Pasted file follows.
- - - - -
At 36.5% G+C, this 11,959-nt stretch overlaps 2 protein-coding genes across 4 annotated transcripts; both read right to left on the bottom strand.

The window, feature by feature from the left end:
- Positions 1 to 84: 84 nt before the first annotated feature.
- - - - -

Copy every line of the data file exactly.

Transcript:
At 36.5% G+C, this 11,959-nt stretch overlaps 2 protein-coding genes across 4 annotated transcripts; both read right to left on the bottom strand.

The window, feature by feature from the left end:
- Positions 1 to 84: 84 nt before the first annotated feature.